special selecfion for making com
forters. 10 cases Cotton Batts that are
all cotton.
20 pieces of Outing Flannel at
8 cents per yard.
2 pieces of No. 470 and 1021
Outing Flannel at, 10 cents per
If you are looking for Unions
- the best' at, the price buy the
Munsing from us.
Local News
Mrs. Jacob llenrich and daugh
ter and son were passengers this
morning for Omaha, whre Ihey
will visit for the day.
. Miss Carrie Schulhof came in
this afternoon from Omaha, whre
she had been al tending to some
business matters.
Attorney W. C. Ramsey of Oma
ha came down this afternoon to
visit wilh his mother , for a few
hours, as well as attend to som
matters of business.
C. V. HafTke and wife and Mr.
and Mrs. Herman Wis were pas
sengers this morning on the early
Burlington train for Omaha,
where they, wULvMit. fop the lay.
Miss Kiltie Cummins was a
passenger , mis anemoon ior
Omaha, where she will look after
some business matters for a few
Henry Klinger returned this aft
ernoon from Omaha, bringing
with him a fine full-blooded bull
dog which he secured in the me
tropolis. Miss Josephine Murphy of Lin
coln was in the city yesterday for
a short visit with her mother and
sister, returning to her duties this
morning in the state capital.
Jacob Meisinger was among the
representatives of the. Germans
journeying to the metropolis to
day to attend the big German day
A. L. Becker, the celebrated hog
man and Ford automobile rep
resantive in this county, was in
the city today looking after,. mat
ters of business. . .
Mrs. D. A. Hilton was a pas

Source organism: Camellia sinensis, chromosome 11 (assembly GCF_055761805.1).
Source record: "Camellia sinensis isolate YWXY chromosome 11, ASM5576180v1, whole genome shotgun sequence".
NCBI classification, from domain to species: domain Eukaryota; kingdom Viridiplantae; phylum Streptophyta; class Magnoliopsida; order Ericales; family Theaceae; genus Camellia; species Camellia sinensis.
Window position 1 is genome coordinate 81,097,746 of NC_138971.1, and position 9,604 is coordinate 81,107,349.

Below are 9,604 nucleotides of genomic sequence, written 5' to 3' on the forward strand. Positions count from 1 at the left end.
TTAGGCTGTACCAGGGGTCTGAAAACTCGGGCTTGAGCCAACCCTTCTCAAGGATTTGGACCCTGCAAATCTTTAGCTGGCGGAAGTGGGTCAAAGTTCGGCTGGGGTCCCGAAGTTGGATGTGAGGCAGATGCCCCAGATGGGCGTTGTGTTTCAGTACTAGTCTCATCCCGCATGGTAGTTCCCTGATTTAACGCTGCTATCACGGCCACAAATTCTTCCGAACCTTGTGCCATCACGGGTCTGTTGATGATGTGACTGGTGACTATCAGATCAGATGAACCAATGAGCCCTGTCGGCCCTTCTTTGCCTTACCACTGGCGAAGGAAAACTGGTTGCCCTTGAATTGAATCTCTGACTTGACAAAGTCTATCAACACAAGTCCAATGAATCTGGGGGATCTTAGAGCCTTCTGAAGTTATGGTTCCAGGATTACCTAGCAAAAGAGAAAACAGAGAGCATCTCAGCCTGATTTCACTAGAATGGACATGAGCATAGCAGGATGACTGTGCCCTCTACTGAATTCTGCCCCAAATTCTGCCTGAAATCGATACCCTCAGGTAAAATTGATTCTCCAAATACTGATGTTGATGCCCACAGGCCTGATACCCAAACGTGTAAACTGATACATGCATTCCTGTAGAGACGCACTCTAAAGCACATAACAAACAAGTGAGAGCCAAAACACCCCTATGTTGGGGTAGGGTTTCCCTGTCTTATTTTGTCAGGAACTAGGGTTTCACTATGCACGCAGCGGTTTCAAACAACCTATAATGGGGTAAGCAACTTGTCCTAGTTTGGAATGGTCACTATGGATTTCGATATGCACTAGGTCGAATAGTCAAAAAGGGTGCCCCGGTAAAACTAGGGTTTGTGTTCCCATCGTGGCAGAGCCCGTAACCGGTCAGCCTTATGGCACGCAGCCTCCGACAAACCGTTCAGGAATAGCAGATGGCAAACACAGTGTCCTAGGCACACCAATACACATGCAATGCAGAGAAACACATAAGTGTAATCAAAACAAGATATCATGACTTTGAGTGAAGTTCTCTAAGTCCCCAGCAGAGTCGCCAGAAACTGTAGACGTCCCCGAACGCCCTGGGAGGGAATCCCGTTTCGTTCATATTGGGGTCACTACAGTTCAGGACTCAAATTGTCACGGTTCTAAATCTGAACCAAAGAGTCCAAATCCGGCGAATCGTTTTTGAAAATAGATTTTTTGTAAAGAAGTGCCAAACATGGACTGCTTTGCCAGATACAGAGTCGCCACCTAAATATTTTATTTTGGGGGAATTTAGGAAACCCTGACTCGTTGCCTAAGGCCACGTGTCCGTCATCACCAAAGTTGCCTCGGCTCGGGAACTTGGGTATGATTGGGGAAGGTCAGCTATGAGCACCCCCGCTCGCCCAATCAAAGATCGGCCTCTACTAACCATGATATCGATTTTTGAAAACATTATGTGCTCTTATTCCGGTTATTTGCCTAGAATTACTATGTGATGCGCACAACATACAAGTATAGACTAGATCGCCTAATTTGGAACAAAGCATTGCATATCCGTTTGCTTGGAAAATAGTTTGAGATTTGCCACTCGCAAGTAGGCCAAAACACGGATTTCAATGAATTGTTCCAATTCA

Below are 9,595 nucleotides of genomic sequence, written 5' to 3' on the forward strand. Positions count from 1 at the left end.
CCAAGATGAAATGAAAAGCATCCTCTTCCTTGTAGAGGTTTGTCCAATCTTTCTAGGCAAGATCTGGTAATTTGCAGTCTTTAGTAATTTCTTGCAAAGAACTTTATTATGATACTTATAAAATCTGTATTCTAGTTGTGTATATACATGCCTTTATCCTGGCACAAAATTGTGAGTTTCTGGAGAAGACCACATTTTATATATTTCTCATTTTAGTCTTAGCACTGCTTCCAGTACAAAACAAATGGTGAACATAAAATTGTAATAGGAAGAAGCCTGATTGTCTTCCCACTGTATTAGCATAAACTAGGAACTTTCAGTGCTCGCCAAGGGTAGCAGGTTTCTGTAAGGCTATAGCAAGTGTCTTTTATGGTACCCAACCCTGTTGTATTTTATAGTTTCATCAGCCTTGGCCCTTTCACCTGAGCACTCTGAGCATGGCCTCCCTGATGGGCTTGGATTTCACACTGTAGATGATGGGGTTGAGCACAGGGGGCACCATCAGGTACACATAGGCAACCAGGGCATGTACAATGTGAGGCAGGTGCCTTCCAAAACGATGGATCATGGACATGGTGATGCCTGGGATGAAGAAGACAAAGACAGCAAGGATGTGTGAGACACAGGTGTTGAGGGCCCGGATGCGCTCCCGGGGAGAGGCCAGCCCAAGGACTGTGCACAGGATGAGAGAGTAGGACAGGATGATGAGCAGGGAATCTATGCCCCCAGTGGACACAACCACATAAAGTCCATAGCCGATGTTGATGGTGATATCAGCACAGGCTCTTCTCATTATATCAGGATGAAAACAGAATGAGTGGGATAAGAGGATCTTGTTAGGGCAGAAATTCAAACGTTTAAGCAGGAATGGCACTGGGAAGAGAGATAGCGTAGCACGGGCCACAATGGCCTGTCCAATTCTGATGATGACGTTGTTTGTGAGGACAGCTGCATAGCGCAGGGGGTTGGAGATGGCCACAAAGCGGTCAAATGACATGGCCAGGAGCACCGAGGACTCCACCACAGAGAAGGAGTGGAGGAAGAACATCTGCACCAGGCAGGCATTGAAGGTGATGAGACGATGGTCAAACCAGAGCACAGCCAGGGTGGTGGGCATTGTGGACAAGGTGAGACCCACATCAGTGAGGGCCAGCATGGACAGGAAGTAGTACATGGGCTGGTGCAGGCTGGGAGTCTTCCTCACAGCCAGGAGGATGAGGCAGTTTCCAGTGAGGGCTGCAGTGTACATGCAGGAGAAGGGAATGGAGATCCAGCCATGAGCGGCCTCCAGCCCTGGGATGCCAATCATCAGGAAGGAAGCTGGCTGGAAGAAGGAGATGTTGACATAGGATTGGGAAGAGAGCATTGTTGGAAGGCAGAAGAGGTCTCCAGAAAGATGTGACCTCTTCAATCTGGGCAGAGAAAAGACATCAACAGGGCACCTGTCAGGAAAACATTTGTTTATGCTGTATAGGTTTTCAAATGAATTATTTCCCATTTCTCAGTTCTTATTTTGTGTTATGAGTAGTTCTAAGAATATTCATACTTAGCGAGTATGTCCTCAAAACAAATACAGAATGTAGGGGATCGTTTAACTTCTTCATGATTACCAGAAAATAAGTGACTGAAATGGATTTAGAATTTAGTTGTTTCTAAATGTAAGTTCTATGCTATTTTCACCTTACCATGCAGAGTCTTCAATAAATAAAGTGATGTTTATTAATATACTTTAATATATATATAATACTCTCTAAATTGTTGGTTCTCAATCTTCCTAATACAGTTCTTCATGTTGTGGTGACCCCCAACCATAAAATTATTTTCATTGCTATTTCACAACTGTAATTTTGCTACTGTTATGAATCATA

senger to Omaha yesterday, where
she will establish an office as a
Mrs. Arthur Keffler of Lead, S.
D., and Miss Gertie Beeson were
in Omaha last evening taking in
the carnival and the electric
L. II. Vrontan, wife. and son
were passengers this morning on
the early Burlington train for
Omaha, where they will visit for
the day and take in the carnival.
Miss Christine Soennichsen re
turned this afternoon on No. 21
from Omaha, where she had been
visiting with friends for a short
time and attending the Ak-Sar-Ben.
, '
John Kopia, the West Main
street merchant, was a passenger
this morning on the early Bur
lington train for Omaha, where he
was called to look after some
business matters.
Mrs. U. F Man'speaker ' and
Oliver Osborn were passengers
this morning for Omaha,' whero
they go to secure "a new team for
use on the hack line operated by
the Manspeaker stables.
William Weber, William Stark
john, S. H. Shoemalver and Adolph
Wesch were passengers this
morning for the metropolis to
visit for the day and enjoy the
German day celebration.
Charles Malley, of Galesburg,
Illinois, arrived this morning and
will make a visit here, in company
with his wife and little daughter,
at the home of Mr. and Mrs. Wil
liam Shea, the parents of Mrs.
R. D. Stine of Union was in tho
city today for a few hours looking
after some matters of business at
the court house. Whild in th city
Mr. Stme called at JLhe. JIsurnaL
office - and renewed, his subscrip
tion for another year. Thanks,
Mr. Stine. i .